Bar Owners Bet on Locals to Bring Back Bourbon Street
NEW ORLEANS (AP) — When the end came for Johnny White’s bar on Bourbon Street, it closed the book on one little piece of local French Quarter life. Soon, the old barroom will reopen with a new name, new operators and a tall order before it – getting locals back to Bourbon Street.
Local restaurant owner Brian Mullin and his partners bought the property at the corner of Bourbon Street and Orleans Avenue. They’re now developing a new a bar and restaurant here called Local 718.
They plan to open by Halloween in restaurant mode, using the full-service, limited-occupancy format that many bars have used to reopen in the pandemic.
When business restrictions loosen, it will be a 24-hour operation, which, like its predecessor, will include two small bars and one eatery.
The name Local 718 (not to be confused with the Ohio-based steelworkers union) riffs on the bar’s street address and Mullin’s aim for it.
“I know a lot of people are wondering what will happen to the French Quarter when they see places closing,” Mullin said. “We want this to be a place that shows how locals are coming back.”
Local 718 sits in the very heart of the city’s tourism hub. In normal times, this stretch draws a torrent of out-of-towners to drink and party and soak up the Bourbon Street atmosphere. Through the pandemic, even before bars could resume takeout drinks, visitors still flocked here.
But as the pandemic continues to alter travel and tourism, one looming question is how French Quarter business will change in the long run. That’s what Mullin and his crew are trying to answer at their own little corner of Bourbon Street.
For decades, Johnny White’s had stood in contrast to the big clubs around it, and it maintained a cadre of regulars alongside the tourists.
It gained new acclaim by staying open through Hurricane Katrina, keeping the drinks flowing as all hell broke loose. In the aftermath, news crews covering the catastrophe set up shop in the bar, and the tale of the plucky pub that carried on became legend.
The bar’s history goes back to namesake Johnny White, a coach and teacher who in 1969 opened his first bar around the corner on St. Peter Street (known as the original Johnny White’s). The Bourbon Street bar followed in 1989 and was composed of several small bars with different names that operated under the same roof over the years.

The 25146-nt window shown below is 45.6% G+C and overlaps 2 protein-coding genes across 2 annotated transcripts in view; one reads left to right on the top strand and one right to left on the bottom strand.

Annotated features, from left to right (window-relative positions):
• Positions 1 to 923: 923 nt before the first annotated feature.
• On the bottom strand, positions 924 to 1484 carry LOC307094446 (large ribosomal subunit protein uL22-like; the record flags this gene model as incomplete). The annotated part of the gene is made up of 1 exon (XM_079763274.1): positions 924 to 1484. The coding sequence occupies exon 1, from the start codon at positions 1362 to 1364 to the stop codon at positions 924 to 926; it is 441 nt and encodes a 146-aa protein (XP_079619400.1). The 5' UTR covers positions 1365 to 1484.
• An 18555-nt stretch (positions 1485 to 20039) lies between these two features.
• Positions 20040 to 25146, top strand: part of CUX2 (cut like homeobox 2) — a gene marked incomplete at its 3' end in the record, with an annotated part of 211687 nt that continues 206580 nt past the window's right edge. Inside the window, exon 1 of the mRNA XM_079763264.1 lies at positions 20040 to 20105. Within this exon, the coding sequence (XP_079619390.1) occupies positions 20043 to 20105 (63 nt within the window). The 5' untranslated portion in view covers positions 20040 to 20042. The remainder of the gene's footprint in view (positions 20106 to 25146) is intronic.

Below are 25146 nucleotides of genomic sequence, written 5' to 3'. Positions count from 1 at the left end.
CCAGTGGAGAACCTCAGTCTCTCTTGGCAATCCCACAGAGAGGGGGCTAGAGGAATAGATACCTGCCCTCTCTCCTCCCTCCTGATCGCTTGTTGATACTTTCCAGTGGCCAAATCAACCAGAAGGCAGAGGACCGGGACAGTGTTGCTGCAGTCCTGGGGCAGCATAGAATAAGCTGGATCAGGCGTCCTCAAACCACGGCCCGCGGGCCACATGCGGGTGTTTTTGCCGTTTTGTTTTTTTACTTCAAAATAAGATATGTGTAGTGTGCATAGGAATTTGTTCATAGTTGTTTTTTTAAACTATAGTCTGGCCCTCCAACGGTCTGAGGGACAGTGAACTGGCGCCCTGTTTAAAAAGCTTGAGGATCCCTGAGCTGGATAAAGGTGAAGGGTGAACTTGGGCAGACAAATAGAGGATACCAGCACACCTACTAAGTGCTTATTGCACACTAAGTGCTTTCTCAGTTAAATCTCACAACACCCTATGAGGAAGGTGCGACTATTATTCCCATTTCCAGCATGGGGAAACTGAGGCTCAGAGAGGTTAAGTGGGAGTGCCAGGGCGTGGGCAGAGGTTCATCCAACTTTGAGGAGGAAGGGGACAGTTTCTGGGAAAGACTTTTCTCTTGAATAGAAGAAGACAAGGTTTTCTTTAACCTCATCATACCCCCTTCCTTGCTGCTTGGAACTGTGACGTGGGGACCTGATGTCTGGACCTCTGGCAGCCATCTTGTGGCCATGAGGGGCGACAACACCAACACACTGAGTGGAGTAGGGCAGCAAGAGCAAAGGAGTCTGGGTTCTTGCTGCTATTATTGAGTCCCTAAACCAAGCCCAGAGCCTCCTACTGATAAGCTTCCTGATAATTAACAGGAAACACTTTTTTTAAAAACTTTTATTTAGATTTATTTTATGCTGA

The most recent incarnation of that cluster included Johnny White’s Corner Pub (on the corner), Johnny White’s Hole in the Wall (adjacent, and attached) and Johnny White’s Pub & Grill (upstairs).
They all ceased operation March 16 during the first coronavirus shutdowns. However, the bar’s family owners had been in talks to sell the property before the pandemic arrived. By May, that deal was completed and this chapter of Johnny White’s was done.
A few months later, news came that the original Johnny White’s bar on St. Peter Street also would not reopen. This time, family owners attributed the closure directly to the pandemic, and the business restrictions enacted to fight it.
“It’s been a really depressing time in the industry, people are hurting,” said Melissa Harrigan, general manager at Local 718. “They need to see some good things happening, they need to see what’s going to be here when the plywood comes down.”
She said living up to the history of Johnny White’s means cultivating a local appeal, and that starts with the people on staff.
“People in the bar business in this town have followings, it’s like your hairdresser or your therapist, you go where they are,” Harrigan said, who previously worked at the Decatur Street restaurant Coop’s Place, which remains closed.
Bar manager Jeff Youngblood was previously a bartender at the nearby Erin Rose, and he’s seen how strong the local niche can be.
“Locals still want a comfortable place to come back to,” said Youngblood. “They want that place to go after work, or watch a game down here, to just hang out.”
Fellow service industry workers will get a discount at the bar. After all, one steady supply of locals in the French Quarter is always the people who work at other businesses in the neighborhood.
Mullin’s family has been in the bar business in New York and New Jersey for many years and he worked his way through it. He came to New Orleans for a job and decided to make it home. Last year, he opened a restaurant called the Little Easy on Julia Street, in the former home of La Casita.
The renovation for Local 718 is light. The layout will remain the same, with the two connected bars (the former “Hole in the Wall” section will be called the 5-Star Dive Bar). A small courtyard, previously used mostly for storage, will be reopened with a few outdoor tables. The kitchen will serve a mix of New Orleans staples (gumbo, red beans) and bar food (loaded fries, sliders).
The bar will have a DJ and, once restrictions loosen, live music and stand-up comedy nights.
By AP reporter Ian McNulty